Some destinations evoke mental images the moment their names are mentioned, and Vietnam is one of them. A frenetic and fascinating country, it calls to mind conical-hatted street vendors, water buffalo plodding across rice fields, mopeds buzzing through cities and floating markets on the Mekong River.
The days when Vietnam was best known for its conflict with America are long gone. From the temples of Hanoi and the islands of Halong Bay to the beaches of Nha Trang and the palaces of Hue, it is a country now firmly etched in the travel psyche.
At times, Vietnam is an assault on the senses. Life in its feverish cities is conducted largely on the streets, among chattering bia hois (pavement pubs) and steaming pho (noodle soup) stands. The country’s two main cities – Hanoi in the north, Ho Chi Minh in the south – are different in many ways, but they share an intoxicating energy. Ancient pagodas and colonial houses jostle for space with new-build skyscrapers, while labyrinthine back-alleys hum with life. These narrow streets are atmospheric places to spend time, day or night.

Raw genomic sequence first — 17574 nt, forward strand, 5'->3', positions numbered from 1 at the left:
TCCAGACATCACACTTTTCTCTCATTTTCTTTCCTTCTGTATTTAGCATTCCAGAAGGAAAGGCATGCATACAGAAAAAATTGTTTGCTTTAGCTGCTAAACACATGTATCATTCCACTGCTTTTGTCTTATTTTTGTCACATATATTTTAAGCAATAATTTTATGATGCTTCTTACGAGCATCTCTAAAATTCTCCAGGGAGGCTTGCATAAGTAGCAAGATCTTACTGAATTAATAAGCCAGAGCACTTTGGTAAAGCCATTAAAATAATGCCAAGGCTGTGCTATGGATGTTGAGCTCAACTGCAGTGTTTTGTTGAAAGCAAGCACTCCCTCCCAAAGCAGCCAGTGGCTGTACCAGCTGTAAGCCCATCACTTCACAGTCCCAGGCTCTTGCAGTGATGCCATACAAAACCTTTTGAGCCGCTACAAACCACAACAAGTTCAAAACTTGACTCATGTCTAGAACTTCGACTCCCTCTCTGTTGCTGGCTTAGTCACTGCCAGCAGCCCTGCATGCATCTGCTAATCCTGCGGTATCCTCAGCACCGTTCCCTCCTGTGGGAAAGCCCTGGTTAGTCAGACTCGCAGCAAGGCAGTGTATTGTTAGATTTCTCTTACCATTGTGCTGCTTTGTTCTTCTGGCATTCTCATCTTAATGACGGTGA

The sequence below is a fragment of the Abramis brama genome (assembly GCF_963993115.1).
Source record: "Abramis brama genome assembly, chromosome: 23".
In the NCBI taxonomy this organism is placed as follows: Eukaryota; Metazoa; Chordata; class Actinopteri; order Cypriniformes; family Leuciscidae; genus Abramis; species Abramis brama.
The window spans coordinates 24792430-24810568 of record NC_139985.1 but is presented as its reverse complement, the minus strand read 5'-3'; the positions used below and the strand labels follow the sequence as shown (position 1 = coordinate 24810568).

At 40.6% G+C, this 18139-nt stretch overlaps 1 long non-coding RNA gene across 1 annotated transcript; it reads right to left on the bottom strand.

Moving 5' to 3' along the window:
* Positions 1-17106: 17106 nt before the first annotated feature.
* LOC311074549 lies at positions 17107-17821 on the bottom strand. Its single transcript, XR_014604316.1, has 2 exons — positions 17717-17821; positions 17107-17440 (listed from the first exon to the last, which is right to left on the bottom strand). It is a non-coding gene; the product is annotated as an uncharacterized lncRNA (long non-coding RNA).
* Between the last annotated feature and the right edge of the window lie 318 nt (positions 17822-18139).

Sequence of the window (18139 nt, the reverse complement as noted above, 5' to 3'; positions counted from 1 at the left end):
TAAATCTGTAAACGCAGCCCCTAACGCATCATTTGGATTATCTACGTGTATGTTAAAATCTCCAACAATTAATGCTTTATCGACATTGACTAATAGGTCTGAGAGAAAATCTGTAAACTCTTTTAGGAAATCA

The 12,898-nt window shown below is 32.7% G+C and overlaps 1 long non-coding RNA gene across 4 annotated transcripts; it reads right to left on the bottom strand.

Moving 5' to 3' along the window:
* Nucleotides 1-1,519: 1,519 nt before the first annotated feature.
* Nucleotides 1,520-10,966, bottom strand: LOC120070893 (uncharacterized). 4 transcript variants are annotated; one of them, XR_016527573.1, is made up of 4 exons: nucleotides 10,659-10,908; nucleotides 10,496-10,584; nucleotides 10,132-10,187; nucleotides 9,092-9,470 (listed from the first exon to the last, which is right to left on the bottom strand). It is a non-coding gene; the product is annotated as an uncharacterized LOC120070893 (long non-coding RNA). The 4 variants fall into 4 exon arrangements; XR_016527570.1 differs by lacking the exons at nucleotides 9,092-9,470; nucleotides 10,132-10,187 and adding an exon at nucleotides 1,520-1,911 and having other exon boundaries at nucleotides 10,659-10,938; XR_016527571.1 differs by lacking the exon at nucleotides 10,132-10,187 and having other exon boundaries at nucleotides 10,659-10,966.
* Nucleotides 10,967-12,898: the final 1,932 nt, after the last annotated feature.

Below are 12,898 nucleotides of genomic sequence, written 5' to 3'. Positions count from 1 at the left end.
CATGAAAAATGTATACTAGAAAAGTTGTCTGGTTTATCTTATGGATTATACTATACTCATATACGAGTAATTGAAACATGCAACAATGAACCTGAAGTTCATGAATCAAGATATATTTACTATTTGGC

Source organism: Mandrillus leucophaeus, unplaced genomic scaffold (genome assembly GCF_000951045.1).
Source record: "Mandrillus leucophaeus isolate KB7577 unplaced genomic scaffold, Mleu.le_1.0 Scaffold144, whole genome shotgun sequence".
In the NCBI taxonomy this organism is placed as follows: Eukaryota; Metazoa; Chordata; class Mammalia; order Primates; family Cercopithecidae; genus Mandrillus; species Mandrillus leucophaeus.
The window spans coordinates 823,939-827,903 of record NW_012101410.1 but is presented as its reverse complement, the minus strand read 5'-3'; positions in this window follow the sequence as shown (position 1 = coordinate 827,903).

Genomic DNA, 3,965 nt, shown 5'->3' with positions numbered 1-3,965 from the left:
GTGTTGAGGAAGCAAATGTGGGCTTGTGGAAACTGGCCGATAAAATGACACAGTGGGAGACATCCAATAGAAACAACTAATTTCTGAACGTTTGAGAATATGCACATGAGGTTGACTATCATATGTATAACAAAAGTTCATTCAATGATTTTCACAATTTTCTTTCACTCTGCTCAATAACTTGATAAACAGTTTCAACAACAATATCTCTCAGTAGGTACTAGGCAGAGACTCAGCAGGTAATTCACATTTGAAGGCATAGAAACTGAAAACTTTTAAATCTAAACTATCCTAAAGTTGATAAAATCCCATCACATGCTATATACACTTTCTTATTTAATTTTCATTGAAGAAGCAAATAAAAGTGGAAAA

The country’s long, thin shape, sometimes compared to two rice baskets at either end of a pole, means these two cities form natural start and end points to an itinerary. The highlights along the way, meanwhile, are as well packed as the spring rolls which adorn market stalls: nature-lovers, history buffs, beach bums and foodies are all catered for in singularly Vietnamese style.
Those heading into the countryside can expect not only glorious scenery, but a rich cultural web of different ethnic groups. The US wartime legacy can still be readily explored – perhaps most notably at the Cu Chi Tunnels near Ho Chi Minh – but this is a country to enjoy for what it is today, whether you’re here for a few days or a month.